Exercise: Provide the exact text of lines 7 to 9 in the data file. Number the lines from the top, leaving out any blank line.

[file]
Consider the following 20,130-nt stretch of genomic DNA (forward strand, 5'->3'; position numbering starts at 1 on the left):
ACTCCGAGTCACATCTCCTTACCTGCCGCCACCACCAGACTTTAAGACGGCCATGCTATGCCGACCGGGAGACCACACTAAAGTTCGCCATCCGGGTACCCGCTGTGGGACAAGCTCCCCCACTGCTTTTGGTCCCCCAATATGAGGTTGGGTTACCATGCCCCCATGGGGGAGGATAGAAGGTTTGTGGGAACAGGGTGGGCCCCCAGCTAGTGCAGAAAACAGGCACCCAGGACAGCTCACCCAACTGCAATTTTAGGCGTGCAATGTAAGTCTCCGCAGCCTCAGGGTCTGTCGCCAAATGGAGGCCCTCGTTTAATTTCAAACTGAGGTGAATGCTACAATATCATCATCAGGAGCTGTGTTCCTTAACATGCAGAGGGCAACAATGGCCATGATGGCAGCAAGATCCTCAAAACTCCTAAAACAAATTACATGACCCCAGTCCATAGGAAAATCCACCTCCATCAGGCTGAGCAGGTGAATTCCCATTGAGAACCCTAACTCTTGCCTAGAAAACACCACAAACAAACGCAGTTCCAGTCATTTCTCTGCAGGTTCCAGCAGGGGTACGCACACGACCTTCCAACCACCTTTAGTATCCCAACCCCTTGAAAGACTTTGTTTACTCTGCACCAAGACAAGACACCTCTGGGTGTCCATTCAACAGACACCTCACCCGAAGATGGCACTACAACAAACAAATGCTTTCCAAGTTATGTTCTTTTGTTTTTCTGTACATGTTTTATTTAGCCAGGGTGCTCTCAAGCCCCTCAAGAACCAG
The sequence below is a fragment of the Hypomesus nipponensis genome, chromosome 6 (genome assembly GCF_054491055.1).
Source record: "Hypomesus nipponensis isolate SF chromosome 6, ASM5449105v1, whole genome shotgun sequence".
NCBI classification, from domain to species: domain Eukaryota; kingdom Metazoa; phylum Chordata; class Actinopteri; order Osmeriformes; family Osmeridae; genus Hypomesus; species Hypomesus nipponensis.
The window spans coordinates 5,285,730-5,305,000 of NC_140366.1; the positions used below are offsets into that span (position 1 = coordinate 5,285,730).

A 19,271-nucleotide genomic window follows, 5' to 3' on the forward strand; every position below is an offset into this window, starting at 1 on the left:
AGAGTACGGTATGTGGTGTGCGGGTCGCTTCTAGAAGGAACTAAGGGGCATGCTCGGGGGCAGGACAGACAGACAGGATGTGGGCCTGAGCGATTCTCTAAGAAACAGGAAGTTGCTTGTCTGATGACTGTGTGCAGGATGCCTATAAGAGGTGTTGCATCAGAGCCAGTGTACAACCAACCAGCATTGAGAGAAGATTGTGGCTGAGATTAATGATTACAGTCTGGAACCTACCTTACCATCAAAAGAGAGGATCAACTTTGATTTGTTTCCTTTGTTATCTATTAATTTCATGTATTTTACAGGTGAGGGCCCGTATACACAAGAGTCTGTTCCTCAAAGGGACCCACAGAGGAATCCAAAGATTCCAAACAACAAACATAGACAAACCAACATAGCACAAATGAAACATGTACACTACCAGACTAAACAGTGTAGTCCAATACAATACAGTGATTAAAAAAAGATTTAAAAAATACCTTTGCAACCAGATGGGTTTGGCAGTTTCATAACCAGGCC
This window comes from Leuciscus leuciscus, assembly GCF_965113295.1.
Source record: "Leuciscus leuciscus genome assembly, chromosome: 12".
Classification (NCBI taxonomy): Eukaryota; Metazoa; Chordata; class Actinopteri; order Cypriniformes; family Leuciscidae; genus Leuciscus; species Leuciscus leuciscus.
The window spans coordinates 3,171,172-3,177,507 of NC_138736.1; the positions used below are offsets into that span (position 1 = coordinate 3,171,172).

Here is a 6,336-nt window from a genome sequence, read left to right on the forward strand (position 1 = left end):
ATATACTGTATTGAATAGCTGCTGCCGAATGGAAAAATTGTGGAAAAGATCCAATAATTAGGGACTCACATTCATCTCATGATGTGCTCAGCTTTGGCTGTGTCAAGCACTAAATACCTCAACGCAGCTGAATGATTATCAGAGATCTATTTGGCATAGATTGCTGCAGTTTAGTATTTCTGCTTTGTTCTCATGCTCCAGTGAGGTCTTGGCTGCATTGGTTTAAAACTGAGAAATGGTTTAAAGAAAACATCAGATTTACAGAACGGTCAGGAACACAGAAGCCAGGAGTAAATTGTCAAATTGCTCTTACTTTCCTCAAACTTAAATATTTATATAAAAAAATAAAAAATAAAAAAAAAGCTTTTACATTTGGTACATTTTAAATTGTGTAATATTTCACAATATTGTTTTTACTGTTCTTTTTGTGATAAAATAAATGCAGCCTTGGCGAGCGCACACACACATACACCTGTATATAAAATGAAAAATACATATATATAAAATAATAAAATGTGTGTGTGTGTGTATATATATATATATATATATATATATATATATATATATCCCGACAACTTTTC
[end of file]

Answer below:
A 19,271-nucleotide genomic window follows, 5' to 3' on the forward strand; every position below is an offset into this window, starting at 1 on the left:
AGAGTACGGTATGTGGTGTGCGGGTCGCTTCTAGAAGGAACTAAGGGGCATGCTCGGGGGCAGGACAGACAGACAGGATGTGGGCCTGAGCGATTCTCTAAGAAACAGGAAGTTGCTTGTCTGATGACTGTGTGCAGGATGCCTATAAGAGGTGTTGCATCAGAGCCAGTGTACAACCAACCAGCATTGAGAGAAGATTGTGGCTGAGATTAATGATTACAGTCTGGAACCTACCTTACCATCAAAAGAGAGGATCAACTTTGATTTGTTTCCTTTGTTATCTATTAATTTCATGTATTTTACAGGTGAGGGCCCGTATACACAAGAGTCTGTTCCTCAAAGGGACCCACAGAGGAATCCAAAGATTCCAAACAACAAACATAGACAAACCAACATAGCACAAATGAAACATGTACACTACCAGACTAAACAGTGTAGTCCAATACAATACAGTGATTAAAAAAAGATTTAAAAAATACCTTTGCAACCAGATGGGTTTGGCAGTTTCATAACCAGGCC
This window comes from Leuciscus leuciscus, assembly GCF_965113295.1.